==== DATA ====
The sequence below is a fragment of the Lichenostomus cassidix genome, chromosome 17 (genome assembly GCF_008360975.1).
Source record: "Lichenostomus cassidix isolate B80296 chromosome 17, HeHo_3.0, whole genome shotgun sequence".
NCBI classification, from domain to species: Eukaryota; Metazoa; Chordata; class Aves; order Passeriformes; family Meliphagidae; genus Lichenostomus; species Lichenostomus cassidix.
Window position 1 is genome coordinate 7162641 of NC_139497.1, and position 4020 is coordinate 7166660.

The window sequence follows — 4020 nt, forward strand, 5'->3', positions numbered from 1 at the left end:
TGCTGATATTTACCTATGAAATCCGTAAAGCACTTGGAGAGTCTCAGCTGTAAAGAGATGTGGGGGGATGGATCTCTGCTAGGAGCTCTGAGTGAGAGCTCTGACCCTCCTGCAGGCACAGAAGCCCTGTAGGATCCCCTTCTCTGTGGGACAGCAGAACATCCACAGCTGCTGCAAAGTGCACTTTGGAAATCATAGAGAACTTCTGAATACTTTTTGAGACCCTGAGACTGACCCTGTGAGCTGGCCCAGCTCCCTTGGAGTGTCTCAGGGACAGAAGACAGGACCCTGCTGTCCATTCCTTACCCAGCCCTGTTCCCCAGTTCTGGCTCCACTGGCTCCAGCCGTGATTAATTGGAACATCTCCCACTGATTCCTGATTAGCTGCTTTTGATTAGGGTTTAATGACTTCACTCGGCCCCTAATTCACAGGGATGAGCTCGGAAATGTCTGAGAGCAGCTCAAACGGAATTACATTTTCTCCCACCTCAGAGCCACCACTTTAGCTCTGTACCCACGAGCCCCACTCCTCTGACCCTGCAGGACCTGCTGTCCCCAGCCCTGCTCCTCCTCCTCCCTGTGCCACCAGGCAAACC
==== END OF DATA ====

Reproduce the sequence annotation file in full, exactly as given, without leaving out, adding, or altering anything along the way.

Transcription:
The sequence below is a fragment of the Lichenostomus cassidix genome, chromosome 17 (genome assembly GCF_008360975.1).
Source record: "Lichenostomus cassidix isolate B80296 chromosome 17, HeHo_3.0, whole genome shotgun sequence".
NCBI classification, from domain to species: Eukaryota; Metazoa; Chordata; class Aves; order Passeriformes; family Meliphagidae; genus Lichenostomus; species Lichenostomus cassidix.
Window position 1 is genome coordinate 7162641 of NC_139497.1, and position 4020 is coordinate 7166660.

The window sequence follows — 4020 nt, forward strand, 5'->3', positions numbered from 1 at the left end:
TGCTGATATTTACCTATGAAATCCGTAAAGCACTTGGAGAGTCTCAGCTGTAAAGAGATGTGGGGGGATGGATCTCTGCTAGGAGCTCTGAGTGAGAGCTCTGACCCTCCTGCAGGCACAGAAGCCCTGTAGGATCCCCTTCTCTGTGGGACAGCAGAACATCCACAGCTGCTGCAAAGTGCACTTTGGAAATCATAGAGAACTTCTGAATACTTTTTGAGACCCTGAGACTGACCCTGTGAGCTGGCCCAGCTCCCTTGGAGTGTCTCAGGGACAGAAGACAGGACCCTGCTGTCCATTCCTTACCCAGCCCTGTTCCCCAGTTCTGGCTCCACTGGCTCCAGCCGTGATTAATTGGAACATCTCCCACTGATTCCTGATTAGCTGCTTTTGATTAGGGTTTAATGACTTCACTCGGCCCCTAATTCACAGGGATGAGCTCGGAAATGTCTGAGAGCAGCTCAAACGGAATTACATTTTCTCCCACCTCAGAGCCACCACTTTAGCTCTGTACCCACGAGCCCCACTCCTCTGACCCTGCAGGACCTGCTGTCCCCAGCCCTGCTCCTCCTCCTCCCTGTGCCACCAGGCAAACC